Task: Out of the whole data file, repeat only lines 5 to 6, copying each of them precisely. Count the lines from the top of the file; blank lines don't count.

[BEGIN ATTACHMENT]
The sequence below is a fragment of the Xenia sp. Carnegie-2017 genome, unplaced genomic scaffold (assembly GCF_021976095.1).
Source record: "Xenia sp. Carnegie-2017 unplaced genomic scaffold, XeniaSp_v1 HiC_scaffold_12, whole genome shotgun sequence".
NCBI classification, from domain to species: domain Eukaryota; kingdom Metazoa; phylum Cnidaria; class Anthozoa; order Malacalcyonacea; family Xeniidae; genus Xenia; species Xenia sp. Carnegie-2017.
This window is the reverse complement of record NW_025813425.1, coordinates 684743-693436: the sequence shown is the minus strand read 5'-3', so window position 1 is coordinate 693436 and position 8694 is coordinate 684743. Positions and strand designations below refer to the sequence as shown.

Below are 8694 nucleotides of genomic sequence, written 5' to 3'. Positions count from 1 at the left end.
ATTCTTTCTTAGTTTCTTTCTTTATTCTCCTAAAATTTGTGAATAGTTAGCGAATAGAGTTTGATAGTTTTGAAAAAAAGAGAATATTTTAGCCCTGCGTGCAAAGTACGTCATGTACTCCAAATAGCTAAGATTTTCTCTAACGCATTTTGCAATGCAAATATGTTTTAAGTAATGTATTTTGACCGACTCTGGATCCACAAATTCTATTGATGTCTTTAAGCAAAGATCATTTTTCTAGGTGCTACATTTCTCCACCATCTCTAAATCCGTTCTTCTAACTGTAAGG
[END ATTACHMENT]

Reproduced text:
Below are 8694 nucleotides of genomic sequence, written 5' to 3'. Positions count from 1 at the left end.
ATTCTTTCTTAGTTTCTTTCTTTATTCTCCTAAAATTTGTGAATAGTTAGCGAATAGAGTTTGATAGTTTTGAAAAAAAGAGAATATTTTAGCCCTGCGTGCAAAGTACGTCATGTACTCCAAATAGCTAAGATTTTCTCTAACGCATTTTGCAATGCAAATATGTTTTAAGTAATGTATTTTGACCGACTCTGGATCCACAAATTCTATTGATGTCTTTAAGCAAAGATCATTTTTCTAGGTGCTACATTTCTCCACCATCTCTAAATCCGTTCTTCTAACTGTAAGG